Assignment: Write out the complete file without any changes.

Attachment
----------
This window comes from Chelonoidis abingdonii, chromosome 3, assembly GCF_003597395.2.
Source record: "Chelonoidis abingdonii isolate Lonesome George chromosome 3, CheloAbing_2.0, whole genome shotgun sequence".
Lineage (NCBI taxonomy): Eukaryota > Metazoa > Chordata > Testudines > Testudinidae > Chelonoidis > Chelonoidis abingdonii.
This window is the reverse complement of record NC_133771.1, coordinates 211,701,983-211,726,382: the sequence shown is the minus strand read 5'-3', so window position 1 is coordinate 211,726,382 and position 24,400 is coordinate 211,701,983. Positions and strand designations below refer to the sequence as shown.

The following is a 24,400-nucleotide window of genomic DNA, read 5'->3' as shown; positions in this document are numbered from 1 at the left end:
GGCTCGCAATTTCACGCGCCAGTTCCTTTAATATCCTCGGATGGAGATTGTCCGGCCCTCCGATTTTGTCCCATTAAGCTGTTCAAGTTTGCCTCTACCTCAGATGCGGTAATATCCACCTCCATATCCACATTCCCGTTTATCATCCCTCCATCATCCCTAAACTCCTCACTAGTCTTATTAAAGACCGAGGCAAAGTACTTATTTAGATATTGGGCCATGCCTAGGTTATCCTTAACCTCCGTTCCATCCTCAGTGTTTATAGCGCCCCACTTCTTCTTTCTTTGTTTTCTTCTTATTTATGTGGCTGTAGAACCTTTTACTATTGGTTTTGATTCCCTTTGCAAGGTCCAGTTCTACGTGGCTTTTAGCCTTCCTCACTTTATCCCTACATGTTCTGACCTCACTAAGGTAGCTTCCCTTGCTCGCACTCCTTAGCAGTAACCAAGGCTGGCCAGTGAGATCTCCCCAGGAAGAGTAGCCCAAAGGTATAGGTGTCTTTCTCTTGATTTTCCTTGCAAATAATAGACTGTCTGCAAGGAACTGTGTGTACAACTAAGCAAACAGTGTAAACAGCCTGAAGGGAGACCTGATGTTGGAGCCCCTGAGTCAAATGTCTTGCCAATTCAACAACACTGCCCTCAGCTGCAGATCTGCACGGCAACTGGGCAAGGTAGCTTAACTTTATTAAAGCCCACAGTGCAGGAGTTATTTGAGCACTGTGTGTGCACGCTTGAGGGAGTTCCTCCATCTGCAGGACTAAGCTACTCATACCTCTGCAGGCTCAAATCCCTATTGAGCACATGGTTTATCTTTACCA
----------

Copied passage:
This window comes from Chelonoidis abingdonii, chromosome 3, assembly GCF_003597395.2.
Source record: "Chelonoidis abingdonii isolate Lonesome George chromosome 3, CheloAbing_2.0, whole genome shotgun sequence".
Lineage (NCBI taxonomy): Eukaryota > Metazoa > Chordata > Testudines > Testudinidae > Chelonoidis > Chelonoidis abingdonii.
This window is the reverse complement of record NC_133771.1, coordinates 211,701,983-211,726,382: the sequence shown is the minus strand read 5'-3', so window position 1 is coordinate 211,726,382 and position 24,400 is coordinate 211,701,983. Positions and strand designations below refer to the sequence as shown.

The following is a 24,400-nucleotide window of genomic DNA, read 5'->3' as shown; positions in this document are numbered from 1 at the left end:
GGCTCGCAATTTCACGCGCCAGTTCCTTTAATATCCTCGGATGGAGATTGTCCGGCCCTCCGATTTTGTCCCATTAAGCTGTTCAAGTTTGCCTCTACCTCAGATGCGGTAATATCCACCTCCATATCCACATTCCCGTTTATCATCCCTCCATCATCCCTAAACTCCTCACTAGTCTTATTAAAGACCGAGGCAAAGTACTTATTTAGATATTGGGCCATGCCTAGGTTATCCTTAACCTCCGTTCCATCCTCAGTGTTTATAGCGCCCCACTTCTTCTTTCTTTGTTTTCTTCTTATTTATGTGGCTGTAGAACCTTTTACTATTGGTTTTGATTCCCTTTGCAAGGTCCAGTTCTACGTGGCTTTTAGCCTTCCTCACTTTATCCCTACATGTTCTGACCTCACTAAGGTAGCTTCCCTTGCTCGCACTCCTTAGCAGTAACCAAGGCTGGCCAGTGAGATCTCCCCAGGAAGAGTAGCCCAAAGGTATAGGTGTCTTTCTCTTGATTTTCCTTGCAAATAATAGACTGTCTGCAAGGAACTGTGTGTACAACTAAGCAAACAGTGTAAACAGCCTGAAGGGAGACCTGATGTTGGAGCCCCTGAGTCAAATGTCTTGCCAATTCAACAACACTGCCCTCAGCTGCAGATCTGCACGGCAACTGGGCAAGGTAGCTTAACTTTATTAAAGCCCACAGTGCAGGAGTTATTTGAGCACTGTGTGTGCACGCTTGAGGGAGTTCCTCCATCTGCAGGACTAAGCTACTCATACCTCTGCAGGCTCAAATCCCTATTGAGCACATGGTTTATCTTTACCA